Bipartisan Momentum on Sentencing Reform Means Nothing Unless It Leads Somewhere

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We last wrote about this issue in April on our post about over-criminalization: Theoretically, the average white-collar professional could commit three felonies in the course of a single day, given the number and variety of federal offenses. This idea comes from Harvey Silverglate's book Three Felonies a Day. Silverglate and others like him have brought over-criminalization and related issues to light in recent years.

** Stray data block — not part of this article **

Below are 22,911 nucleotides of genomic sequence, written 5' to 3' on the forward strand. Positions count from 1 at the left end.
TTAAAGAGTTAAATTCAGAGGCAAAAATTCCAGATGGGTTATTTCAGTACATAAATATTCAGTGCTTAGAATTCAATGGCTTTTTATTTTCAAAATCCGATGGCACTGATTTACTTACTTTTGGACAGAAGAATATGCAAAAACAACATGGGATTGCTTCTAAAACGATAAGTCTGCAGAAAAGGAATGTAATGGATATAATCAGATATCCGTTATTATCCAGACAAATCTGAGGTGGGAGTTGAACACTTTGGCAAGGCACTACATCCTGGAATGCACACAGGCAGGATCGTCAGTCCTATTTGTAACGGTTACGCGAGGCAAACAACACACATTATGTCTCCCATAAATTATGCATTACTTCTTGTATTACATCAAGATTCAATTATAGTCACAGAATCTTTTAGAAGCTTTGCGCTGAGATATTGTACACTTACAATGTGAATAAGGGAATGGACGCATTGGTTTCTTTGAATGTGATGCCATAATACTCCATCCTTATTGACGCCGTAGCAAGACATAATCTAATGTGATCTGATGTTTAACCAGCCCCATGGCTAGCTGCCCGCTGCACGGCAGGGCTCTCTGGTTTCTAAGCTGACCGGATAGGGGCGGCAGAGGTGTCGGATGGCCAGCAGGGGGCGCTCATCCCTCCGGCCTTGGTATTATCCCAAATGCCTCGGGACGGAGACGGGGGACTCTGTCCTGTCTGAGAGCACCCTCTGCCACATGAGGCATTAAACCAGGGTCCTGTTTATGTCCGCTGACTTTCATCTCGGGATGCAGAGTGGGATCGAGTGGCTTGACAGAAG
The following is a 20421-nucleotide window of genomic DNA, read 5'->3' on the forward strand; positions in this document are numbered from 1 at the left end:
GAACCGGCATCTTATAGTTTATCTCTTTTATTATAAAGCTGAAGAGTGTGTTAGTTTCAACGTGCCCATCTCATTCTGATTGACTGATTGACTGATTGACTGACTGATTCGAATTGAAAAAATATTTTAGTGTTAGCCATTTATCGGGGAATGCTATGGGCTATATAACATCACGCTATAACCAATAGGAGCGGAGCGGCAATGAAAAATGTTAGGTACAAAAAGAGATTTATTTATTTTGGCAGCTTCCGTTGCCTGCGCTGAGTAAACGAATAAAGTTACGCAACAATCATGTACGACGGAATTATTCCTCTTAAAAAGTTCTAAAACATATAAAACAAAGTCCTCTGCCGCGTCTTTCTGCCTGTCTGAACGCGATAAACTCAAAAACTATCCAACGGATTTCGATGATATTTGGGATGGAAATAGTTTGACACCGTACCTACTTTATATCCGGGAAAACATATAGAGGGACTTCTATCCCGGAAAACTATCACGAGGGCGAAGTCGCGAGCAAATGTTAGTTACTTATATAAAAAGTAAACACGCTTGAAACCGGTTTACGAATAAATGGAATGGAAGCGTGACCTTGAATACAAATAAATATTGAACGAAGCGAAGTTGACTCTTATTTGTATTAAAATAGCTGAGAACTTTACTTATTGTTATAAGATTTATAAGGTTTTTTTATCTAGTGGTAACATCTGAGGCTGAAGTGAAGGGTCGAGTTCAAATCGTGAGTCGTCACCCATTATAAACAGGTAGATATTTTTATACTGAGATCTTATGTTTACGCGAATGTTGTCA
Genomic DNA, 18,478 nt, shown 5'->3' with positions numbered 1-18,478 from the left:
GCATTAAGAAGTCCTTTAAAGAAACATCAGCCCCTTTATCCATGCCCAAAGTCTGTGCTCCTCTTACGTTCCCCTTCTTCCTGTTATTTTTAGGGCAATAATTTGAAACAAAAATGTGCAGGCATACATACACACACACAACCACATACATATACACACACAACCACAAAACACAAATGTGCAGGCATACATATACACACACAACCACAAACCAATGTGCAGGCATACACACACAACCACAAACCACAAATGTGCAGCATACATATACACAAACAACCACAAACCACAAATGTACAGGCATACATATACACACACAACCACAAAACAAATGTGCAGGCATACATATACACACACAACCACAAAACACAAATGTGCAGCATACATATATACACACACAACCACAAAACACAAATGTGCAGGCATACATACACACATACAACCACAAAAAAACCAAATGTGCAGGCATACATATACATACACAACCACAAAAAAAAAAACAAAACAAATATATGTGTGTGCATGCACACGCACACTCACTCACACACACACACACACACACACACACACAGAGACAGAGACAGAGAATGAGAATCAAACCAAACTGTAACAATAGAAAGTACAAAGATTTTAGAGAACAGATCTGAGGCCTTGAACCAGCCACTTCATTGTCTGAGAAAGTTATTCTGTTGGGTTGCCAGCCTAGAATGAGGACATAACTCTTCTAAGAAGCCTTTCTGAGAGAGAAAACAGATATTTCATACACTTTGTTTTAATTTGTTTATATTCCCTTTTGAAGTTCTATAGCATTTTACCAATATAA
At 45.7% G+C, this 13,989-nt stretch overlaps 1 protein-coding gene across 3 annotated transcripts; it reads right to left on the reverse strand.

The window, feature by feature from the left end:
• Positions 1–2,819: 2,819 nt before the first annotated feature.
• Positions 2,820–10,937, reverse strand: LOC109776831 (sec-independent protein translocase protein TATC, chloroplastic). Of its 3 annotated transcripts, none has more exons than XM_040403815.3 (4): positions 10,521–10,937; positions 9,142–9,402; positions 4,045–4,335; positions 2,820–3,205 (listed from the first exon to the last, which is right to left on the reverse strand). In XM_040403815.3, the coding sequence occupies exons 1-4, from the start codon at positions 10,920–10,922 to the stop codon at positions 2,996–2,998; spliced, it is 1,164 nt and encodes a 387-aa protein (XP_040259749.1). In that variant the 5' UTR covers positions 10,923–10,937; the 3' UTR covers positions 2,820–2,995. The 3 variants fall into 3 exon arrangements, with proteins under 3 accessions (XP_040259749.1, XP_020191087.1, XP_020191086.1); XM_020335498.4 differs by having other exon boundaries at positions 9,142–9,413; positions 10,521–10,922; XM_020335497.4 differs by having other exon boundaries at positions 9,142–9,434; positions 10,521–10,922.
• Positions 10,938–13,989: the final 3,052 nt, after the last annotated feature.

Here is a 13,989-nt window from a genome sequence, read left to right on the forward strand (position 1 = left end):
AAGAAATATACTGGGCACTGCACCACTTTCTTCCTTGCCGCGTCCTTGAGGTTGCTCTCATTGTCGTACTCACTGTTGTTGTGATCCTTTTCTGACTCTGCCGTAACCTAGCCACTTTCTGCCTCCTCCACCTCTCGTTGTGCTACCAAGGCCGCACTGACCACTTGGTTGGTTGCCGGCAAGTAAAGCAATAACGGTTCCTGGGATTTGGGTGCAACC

President Obama's federal prison visit today has brought criminal justice reform into the light again (in which Obama says he feels hopeful about the prospect of bipartisan legislation on sentencing reform), and Rachael Bade's Politico piece about reform having gained bipartisan momentum is one such example.

Lawmakers seem confident about what they've accomplished thus far: "We've actually been working on [reform] for quite awhile," says Senate Majority Whip John Cornyn, according to Bade.

That's great, but we suspect that for many people who might benefit from reform - nonviolent drug offenders, for example - sentencing reform couldn't come soon enough.

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